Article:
We’ve been thinking about changing the way that we describe some of our work. We have a name for our organisation, but we generally also try to find something that defines each part of what we do.
Our supported accommodation is very much about young people who are willing to challenge themselves a bit and build better lives before they move on from us.
‘Hostel’ seems such an old-fashioned word. And it’s really no longer just about giving someone a bed. It’s also about – as the Emmaus people say – helping people to find a reason to get out of it too.
So we did what we do when there’s something meaty to grapple with and got some of the young people together to talk with us and each other about it.
I crossed out Project on the list of possibilities. In my head, I’d been half-using ‘Supported Accommodation Project’ for a couple of weeks. I felt a bit deflated, but then on the other hand there’s a kind of buzz in the air when we can get people talking about things that they feel really passionate about.
I’m never keen on consultation for the sake of it. I like to ask for views when I know that we’re going to use them in some way. And sometimes I ask for them because I’m totally stumped myself and need some better minds than mine to give me something different.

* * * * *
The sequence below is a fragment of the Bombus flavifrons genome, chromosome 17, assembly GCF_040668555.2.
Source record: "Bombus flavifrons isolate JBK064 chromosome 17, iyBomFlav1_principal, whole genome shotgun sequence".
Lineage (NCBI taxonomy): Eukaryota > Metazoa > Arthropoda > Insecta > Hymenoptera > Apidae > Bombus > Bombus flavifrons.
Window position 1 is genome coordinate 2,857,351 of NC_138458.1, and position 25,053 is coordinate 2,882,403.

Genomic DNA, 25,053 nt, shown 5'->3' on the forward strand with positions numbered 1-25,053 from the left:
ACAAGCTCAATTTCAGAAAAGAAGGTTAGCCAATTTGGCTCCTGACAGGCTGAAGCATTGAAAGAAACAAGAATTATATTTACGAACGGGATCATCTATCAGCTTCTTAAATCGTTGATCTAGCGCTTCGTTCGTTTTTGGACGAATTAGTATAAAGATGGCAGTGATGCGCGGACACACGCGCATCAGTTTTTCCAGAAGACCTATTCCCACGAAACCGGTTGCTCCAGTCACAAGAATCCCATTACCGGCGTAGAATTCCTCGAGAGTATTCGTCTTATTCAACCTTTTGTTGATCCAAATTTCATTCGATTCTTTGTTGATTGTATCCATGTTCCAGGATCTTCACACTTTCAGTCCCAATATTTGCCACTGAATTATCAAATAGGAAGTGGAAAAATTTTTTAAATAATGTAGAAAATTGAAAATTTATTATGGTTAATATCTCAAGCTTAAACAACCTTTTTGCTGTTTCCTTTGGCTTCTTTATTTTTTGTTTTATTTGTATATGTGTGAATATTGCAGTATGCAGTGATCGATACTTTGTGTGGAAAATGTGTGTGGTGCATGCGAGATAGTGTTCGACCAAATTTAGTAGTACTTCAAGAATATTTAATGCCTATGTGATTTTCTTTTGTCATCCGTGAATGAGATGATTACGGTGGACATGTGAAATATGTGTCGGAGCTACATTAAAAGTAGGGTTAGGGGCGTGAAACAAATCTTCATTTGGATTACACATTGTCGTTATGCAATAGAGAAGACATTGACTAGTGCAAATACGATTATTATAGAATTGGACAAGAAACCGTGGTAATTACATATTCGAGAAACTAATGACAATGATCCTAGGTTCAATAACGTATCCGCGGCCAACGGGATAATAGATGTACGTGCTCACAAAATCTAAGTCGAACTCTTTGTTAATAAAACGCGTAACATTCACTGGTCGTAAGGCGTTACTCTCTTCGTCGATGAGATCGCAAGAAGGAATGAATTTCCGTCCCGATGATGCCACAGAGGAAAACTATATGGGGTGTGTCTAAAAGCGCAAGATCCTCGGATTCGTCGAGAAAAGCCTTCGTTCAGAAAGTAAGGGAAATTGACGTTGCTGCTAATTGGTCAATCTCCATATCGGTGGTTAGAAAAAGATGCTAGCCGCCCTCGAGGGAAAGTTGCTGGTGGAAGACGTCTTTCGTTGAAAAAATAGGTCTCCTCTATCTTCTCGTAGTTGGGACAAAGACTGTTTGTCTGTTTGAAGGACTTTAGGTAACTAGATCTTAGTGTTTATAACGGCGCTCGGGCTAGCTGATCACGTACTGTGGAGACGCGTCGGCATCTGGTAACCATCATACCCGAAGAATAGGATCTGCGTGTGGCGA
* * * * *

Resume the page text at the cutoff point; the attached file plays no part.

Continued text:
I like that they don’t have any of the gentle protocols that our Board have.
There’s no speaking in turn or holding back out of politeness. There’s no saying something just to offer a contribution and move the meeting on. We have to work harder, be prepared to let the meeting flow in its own way. Help them to explore things fully and pull some conclusions together.
They speak with authority because they can do. All of it’s from genuine knowledge of living with us and with each other and having a real clear understanding of how that works for them. Sometimes that authority spills into some very assertive arguments. It gets heated, and it sometimes becomes personal, but it’s all part of the process of learning to debate.
We covered a few of the usual bits; why unlimited visitor numbers weren’t a good idea, why it’s not good form to come to the office in pyjamas, why having a Hostel dog would lead to all sorts of problems (although that’s the one that I’m always very secretly tempted by).
And then we had to finish so that those who would admit to it (and probably a few more besides) could leave in time to dash off and catch up with Glee.
Leaving me wondering whether, if the word ‘Project’ really is so bad, there’s anything better.
Photo by Stinging Eyes